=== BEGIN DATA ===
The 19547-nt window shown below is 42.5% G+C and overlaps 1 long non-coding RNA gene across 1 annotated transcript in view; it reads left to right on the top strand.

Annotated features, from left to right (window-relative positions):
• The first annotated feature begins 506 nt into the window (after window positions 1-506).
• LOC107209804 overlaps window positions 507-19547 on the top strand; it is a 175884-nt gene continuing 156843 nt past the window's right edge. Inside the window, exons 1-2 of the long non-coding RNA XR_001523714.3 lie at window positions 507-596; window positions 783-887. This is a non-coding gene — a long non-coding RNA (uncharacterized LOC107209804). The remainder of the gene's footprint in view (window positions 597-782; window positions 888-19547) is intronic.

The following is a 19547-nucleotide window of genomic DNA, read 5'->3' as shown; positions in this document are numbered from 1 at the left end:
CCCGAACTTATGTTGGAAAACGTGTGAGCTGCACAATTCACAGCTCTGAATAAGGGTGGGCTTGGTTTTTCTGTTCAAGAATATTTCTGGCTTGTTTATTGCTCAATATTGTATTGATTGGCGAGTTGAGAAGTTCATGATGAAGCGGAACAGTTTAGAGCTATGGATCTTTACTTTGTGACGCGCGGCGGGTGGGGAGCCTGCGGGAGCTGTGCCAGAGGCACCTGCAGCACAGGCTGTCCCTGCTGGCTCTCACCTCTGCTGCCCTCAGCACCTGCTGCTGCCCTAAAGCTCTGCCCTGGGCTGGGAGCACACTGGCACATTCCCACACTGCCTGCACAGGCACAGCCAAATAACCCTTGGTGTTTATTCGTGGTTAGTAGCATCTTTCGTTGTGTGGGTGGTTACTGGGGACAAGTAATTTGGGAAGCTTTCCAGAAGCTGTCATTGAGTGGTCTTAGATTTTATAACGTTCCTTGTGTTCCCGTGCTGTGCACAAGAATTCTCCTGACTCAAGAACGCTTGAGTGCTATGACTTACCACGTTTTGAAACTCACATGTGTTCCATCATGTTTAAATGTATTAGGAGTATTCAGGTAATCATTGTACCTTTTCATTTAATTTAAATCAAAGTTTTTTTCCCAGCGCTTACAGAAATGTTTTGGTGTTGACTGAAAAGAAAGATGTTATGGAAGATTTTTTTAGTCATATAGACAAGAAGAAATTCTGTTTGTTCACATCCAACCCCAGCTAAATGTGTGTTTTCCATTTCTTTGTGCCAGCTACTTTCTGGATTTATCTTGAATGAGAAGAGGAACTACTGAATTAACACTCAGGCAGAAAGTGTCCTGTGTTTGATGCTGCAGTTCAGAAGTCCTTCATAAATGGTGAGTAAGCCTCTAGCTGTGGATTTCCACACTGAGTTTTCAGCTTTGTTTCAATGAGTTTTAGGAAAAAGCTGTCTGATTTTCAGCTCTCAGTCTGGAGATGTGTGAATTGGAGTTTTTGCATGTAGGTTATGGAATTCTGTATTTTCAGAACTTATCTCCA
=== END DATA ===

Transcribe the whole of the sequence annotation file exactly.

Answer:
The 19547-nt window shown below is 42.5% G+C and overlaps 1 long non-coding RNA gene across 1 annotated transcript in view; it reads left to right on the top strand.

Annotated features, from left to right (window-relative positions):
• The first annotated feature begins 506 nt into the window (after window positions 1-506).
• LOC107209804 overlaps window positions 507-19547 on the top strand; it is a 175884-nt gene continuing 156843 nt past the window's right edge. Inside the window, exons 1-2 of the long non-coding RNA XR_001523714.3 lie at window positions 507-596; window positions 783-887. This is a non-coding gene — a long non-coding RNA (uncharacterized LOC107209804). The remainder of the gene's footprint in view (window positions 597-782; window positions 888-19547) is intronic.

The following is a 19547-nucleotide window of genomic DNA, read 5'->3' as shown; positions in this document are numbered from 1 at the left end:
CCCGAACTTATGTTGGAAAACGTGTGAGCTGCACAATTCACAGCTCTGAATAAGGGTGGGCTTGGTTTTTCTGTTCAAGAATATTTCTGGCTTGTTTATTGCTCAATATTGTATTGATTGGCGAGTTGAGAAGTTCATGATGAAGCGGAACAGTTTAGAGCTATGGATCTTTACTTTGTGACGCGCGGCGGGTGGGGAGCCTGCGGGAGCTGTGCCAGAGGCACCTGCAGCACAGGCTGTCCCTGCTGGCTCTCACCTCTGCTGCCCTCAGCACCTGCTGCTGCCCTAAAGCTCTGCCCTGGGCTGGGAGCACACTGGCACATTCCCACACTGCCTGCACAGGCACAGCCAAATAACCCTTGGTGTTTATTCGTGGTTAGTAGCATCTTTCGTTGTGTGGGTGGTTACTGGGGACAAGTAATTTGGGAAGCTTTCCAGAAGCTGTCATTGAGTGGTCTTAGATTTTATAACGTTCCTTGTGTTCCCGTGCTGTGCACAAGAATTCTCCTGACTCAAGAACGCTTGAGTGCTATGACTTACCACGTTTTGAAACTCACATGTGTTCCATCATGTTTAAATGTATTAGGAGTATTCAGGTAATCATTGTACCTTTTCATTTAATTTAAATCAAAGTTTTTTTCCCAGCGCTTACAGAAATGTTTTGGTGTTGACTGAAAAGAAAGATGTTATGGAAGATTTTTTTAGTCATATAGACAAGAAGAAATTCTGTTTGTTCACATCCAACCCCAGCTAAATGTGTGTTTTCCATTTCTTTGTGCCAGCTACTTTCTGGATTTATCTTGAATGAGAAGAGGAACTACTGAATTAACACTCAGGCAGAAAGTGTCCTGTGTTTGATGCTGCAGTTCAGAAGTCCTTCATAAATGGTGAGTAAGCCTCTAGCTGTGGATTTCCACACTGAGTTTTCAGCTTTGTTTCAATGAGTTTTAGGAAAAAGCTGTCTGATTTTCAGCTCTCAGTCTGGAGATGTGTGAATTGGAGTTTTTGCATGTAGGTTATGGAATTCTGTATTTTCAGAACTTATCTCCA